Today's guest blog post was written by Dan Welch, Vice President Enterprise Sales at Xactly. When I was in High School, my history teacher was also my wrestling coach. He would often remark that he believed that history revealed that a common thread in human motivation is the pursuit of freedom. The trick in wrestling he would go on, only half humorously, is to inflict such pain that people choose to be pinned (or defeated). I believe he was on to something. Throughout history humans have sought to control their own environment. They sought out safe areas to sleep or prepare food. They fashioned weapons to defend these areas, and learned to control fire to stay warm. Later, they innovated to develop new means of farming and hunting to feed themselves, and designed better locks and weapons to provide for their safety. Finally, they made alliances, some more fleeting than others, formed to provide for greater or more rapid accumulation of means to defend, feed, or comfort oneself. When alliances cease to benefit a member sufficiently they move onwards most often to an environment that they perceive will have a greater chance of greater control(1). In today’s world, this may reflect what country one chooses to live in. More commonly the need for control is reflected in what career and company an individual chooses to work for. If one opted to work for Microsoft in 1982, had the ability to scale with the organization, and made the right choices, they would most likely be a multi-millionaire today. This person formed an alliance with an organization, likely formed other alliances within that organization to make a sale, design software, or manage a new marketing message, that led to the success of the alliance and therefore met the needs of the individual. In fact, it is possible that the individual's needs were so effectively met that they earned enough wealth to have the current ultimate form of control over one’s environment–wealth. In the modern corporate environment the persona most often found to desire autonomy is the sales persona. In most corporate settings there are large numbers of people in and around Sales who earn far more than their collaboration-friendly rule-compliant counterparts in Finance, Engineering, Marketing, etc. Sales personas pursue and attain the greatest amount of individual control available to most employees. The ability to choose what one works on, where one travels, what strategy is employed, how hard to work today, and so on. Frequently there are multiple sales people that earn more compensation than the first line corporate executives so they are also pursuing the greatest amount of control in relation to effort expended. So here we have a control seeking, collaboration adverse sales person in a modern complex sales environment. Against their basic nature we expect them to follow instructions, submit to control, partner with others inside and outside the company, and use our strategic sales methodology. How do we achieve victory over one’s basic nature? We incent them to choose to be defeated. But unlike wrestling…everybody wins. My wrestling coach was a genius. I recently had the opportunity to work with a large corporation employing 6,500 sales people and sales managers. In their experience no amount of command and control process would result in meaningful behavioral change. There are just too many people to try to strictly control. What if you could help those 6,500 sales resources learn that “what helps the company helps me?” What if you could provide them an increased amount of control such that they self-manage? This of course is the answer but almost every trend in the modern world is reducing that feeling of control. For example, in 1980 I was asked to travel to the United Kingdom to negotiate an agreement. It was not easy to make calls back to the United States then, there were no fax machines or cell phones, email was not in common use, and even my ATM card would not work in UK cash machines. Still, I was entrusted to negotiate the agreement in its entirety and return to the home office the conquering hero. Fast forward to the year 2000 and I was negotiating an agreement in Melbourne, Australia and my CEO was instant messaging me during the whole negotiation making suggestions, over-turning my ideas, and essentially operating me like a puppet on a string. Admittedly this was a large complex deal and I appreciated the help but certainly did not feel that same level of control I had in the UK twenty years earlier. Tight command and control is not scalable and it does not attract, retain, and motivate sales representatives who have the personality attributes needed to innovate and excel. This theory X sort of style is hardly in vogue while companies are suggesting Holacracy (2) as their preferred management model. In these cost conscious times many companies are de-layering middle management so the need for correct autonomous behavior of employees is greater than ever. What is needed is education, communication, and transparency of information that is up-to-date and on-demand. The representatives know what to do because they are aware of corporate goals, current policies, how to counter common objections, how to quote, etc.
Three Areas Where Sales Representatives Require More Control1. On-Boarding In the late 1970s I started a new job, which offered me a 12-month training program before becoming a full quota-bearing representative. In addition, a portion of this training was ten weeks of classroom training at the company headquarters. The investment in education of the sales representative was enormous. They offered detailed training on the product, sales benefits, and an ROI model with tests every Friday. Don’t pass the test? No problem! Here’s your severance check. We wore blue suits, white shirts, wingtips and red ties. Free lunch and chair massage Wednesdays— not so much. No one can afford this kind of investment in employees today and remain competitive. In truth it was not even that effective then. Five weeks of continuous training is like watering your grass with a fire hose. Too much, too fast, and it may even do some harm. When training was complete much was forgotten and there was little recurring training to hone skills or keep up with new feature benefits and fresh objections. The further you were away from the home office the more out of the loop you were. Human Resource departments have employed Learning Management Systems with some success for years but they are better suited to static compliance training and central administration. Sales departments that use best practices need to make it easier to use on-boarding software under control of the sales enablement team that allows for frequent changes and updates, collaboration, and provides on demand availability. Sales representatives want to take the training at their pace, and revisit “on demand” even many months or years into employment. Some companies use cloud drives to store such training materials but this denies sales management visibility into who has completed the required training for required roles. 2. Coaching Even Tom Brady has Bill Belichick as a coach. It’s not like Bill is going to walk out on the field and start playing. Bill is a separate set of eyes and offers years of experience. Tom has some level of autonomy but can also communicate with the sideline and in a pinch call time out and discuss it. It’s hard to argue with the success of their relationship. What if there were ten quarterbacks though? Tom would not get the time or attention needed to succeed. Even if he called timeout the coach might be otherwise engaged. The game would slow down, mistakes would be made, and no one would be happy. Now consider if there were 50 quarterbacks and pressure to have fewer coaches? I have used internal and external sales coaches with success over the years but scaling this on a human level is not consistent or affordable. Best practice companies are migrating to coaching frameworks that provide automated reusable coaching based on opportunity attributes. Consider sales coaching tools like Xactly Inspire™ or DealMaker from Altify. Dealmaker enables users to populate attributes on organization charts, which results in specific coaching advice for each prospect individual on the chart. Such systems can be augmented with workflow to flag managers to review and comment if needed. Other tools like Xactly Inspire allow managers to quickly and easily record new content, even from a cell phone, and make it available in a nimble fashion, and track adoption. 3. Training to sell while their buying Sales representatives should understand in the moment what the best response to a sales objection is. “Phoning a friend” for a decision slows the rate of progress in a sale, and frustrates both the employee and the prospect. In addition trade off decisions are often required to move ahead which multiplies the permission loop. Time kills sales. A Wharton MBA is not required to understand that Net 60 is worse than Net 30. A sales persona should be empowered, in the moment, to trade Net 60 for a press release, or lower pricing for longer subscription terms. Best practice sales organizations often employ “Playbooks” or “Coaching Software” that educate sales representatives about how to counter an objection. The best of these also include severity ratings per objections so that severe items will get escalated, and trivial ones can be negotiated. In this example a concession score could be tabulated in the CRM/SFA tool which if elevated may generate a warning message before concessions are communicated, or be routed to management for further review in severe cases. The coaching advice in such tools or policies often includes a first then second fallback position and finally who to approach for exception approvals. This can work well for the company minded sales representative but there is a deeper need here. Why can’t “what’s good for the company” also be “good for the sales representative?” Sales management should ideally be self-governing if you can design the compensation plan effectively. Self-governing seems like you have control, which keeps morale elevated, decisions flowing, and produces scalable growth. Skinners Box? Spreadsheets? It’s not that simple I’ve read many articles over the years discussing the concept of Operant Conditioning (3) relative to compensation. You may recognize this as “press the green button get a food pellet” – “press the red button get an electric shock”. The problem with this relative to compensation is of course it all depends. Consider paying no commission for non-standard payment terms. Simple enough right?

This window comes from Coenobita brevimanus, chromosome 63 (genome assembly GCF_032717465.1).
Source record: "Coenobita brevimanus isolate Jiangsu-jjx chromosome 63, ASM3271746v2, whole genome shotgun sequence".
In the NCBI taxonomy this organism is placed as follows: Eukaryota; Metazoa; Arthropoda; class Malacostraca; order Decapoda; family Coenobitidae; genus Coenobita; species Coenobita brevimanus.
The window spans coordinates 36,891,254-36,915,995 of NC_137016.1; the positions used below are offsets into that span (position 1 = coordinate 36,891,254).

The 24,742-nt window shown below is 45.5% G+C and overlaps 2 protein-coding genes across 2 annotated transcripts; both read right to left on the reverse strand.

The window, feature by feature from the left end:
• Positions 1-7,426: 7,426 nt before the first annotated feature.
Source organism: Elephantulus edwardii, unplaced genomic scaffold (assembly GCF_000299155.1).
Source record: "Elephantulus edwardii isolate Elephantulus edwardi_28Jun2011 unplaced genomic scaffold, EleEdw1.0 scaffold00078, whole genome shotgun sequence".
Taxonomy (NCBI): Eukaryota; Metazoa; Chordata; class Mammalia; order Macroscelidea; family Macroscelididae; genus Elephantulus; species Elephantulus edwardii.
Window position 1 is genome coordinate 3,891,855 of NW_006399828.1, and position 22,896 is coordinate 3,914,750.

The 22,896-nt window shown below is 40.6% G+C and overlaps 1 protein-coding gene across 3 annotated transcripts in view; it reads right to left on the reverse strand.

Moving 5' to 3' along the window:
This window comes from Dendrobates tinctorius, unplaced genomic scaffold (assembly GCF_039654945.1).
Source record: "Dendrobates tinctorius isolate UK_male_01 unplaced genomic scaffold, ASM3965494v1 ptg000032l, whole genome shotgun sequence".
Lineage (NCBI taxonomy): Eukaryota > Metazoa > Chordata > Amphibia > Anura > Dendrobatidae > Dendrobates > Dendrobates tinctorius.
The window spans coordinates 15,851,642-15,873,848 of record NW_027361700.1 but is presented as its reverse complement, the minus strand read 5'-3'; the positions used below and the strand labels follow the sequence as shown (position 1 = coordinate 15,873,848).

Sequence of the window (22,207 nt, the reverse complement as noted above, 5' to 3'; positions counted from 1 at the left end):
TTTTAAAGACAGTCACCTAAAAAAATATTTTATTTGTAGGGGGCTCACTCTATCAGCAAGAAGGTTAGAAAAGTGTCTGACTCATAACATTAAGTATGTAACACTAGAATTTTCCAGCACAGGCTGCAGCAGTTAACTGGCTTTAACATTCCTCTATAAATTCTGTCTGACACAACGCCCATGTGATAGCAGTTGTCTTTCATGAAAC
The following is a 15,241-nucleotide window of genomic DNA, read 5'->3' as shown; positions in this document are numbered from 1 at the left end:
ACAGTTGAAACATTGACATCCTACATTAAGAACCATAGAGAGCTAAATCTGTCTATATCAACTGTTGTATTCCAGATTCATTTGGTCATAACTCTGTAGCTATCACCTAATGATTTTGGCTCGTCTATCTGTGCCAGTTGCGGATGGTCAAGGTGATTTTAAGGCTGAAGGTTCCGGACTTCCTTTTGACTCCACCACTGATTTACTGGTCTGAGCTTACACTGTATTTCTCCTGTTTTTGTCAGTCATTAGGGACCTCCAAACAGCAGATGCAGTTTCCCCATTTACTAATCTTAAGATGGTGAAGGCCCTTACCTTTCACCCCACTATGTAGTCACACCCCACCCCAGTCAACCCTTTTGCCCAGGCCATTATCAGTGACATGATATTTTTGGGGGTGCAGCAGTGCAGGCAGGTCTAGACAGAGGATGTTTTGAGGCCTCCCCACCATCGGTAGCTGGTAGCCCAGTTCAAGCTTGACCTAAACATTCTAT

- It’s the last day of the quarter and your company is one deal away?
- It’s a $5,000,000.00 order?
- A board member works for that prospect and the CEO wants it closed?
- The prospect is willing to do a case study?
- With cloud-based applications the opportunity exists to anonomize data and produce crowd based emperical data to compare your company’s results with the market at large, companies in your geograpaphy, or your size, or in your industry. What better way to measure the efficiency of your compensation plans and further optimize? As a cloud-based applications company from its very start only Xactly, is capable of providing this service to its customers.
- Market leading Incentive Compensation Management (ICM) tools enable what used to be strictly annual compensation plans to be nimbly revised to respond to changing market conditions. Sub-annual product launches, ever more frequent mergers, and changing strategic priorities all demand the capability to communicate plan changes, SPIFS, etc. on a quarterly if not monthly basis. To return to Skinner, true behavior shaping can be achieved by reinforcing behavior only as it moves closer and closer to the desired behavior (raising the bar in effect). This should be the essence of effective plan design.
- Destruction and Creation By John R. Boyd 3 September 1976
- Holacracy: The New Management System for a Rapidly Changing World Hardcover – June 2, 2015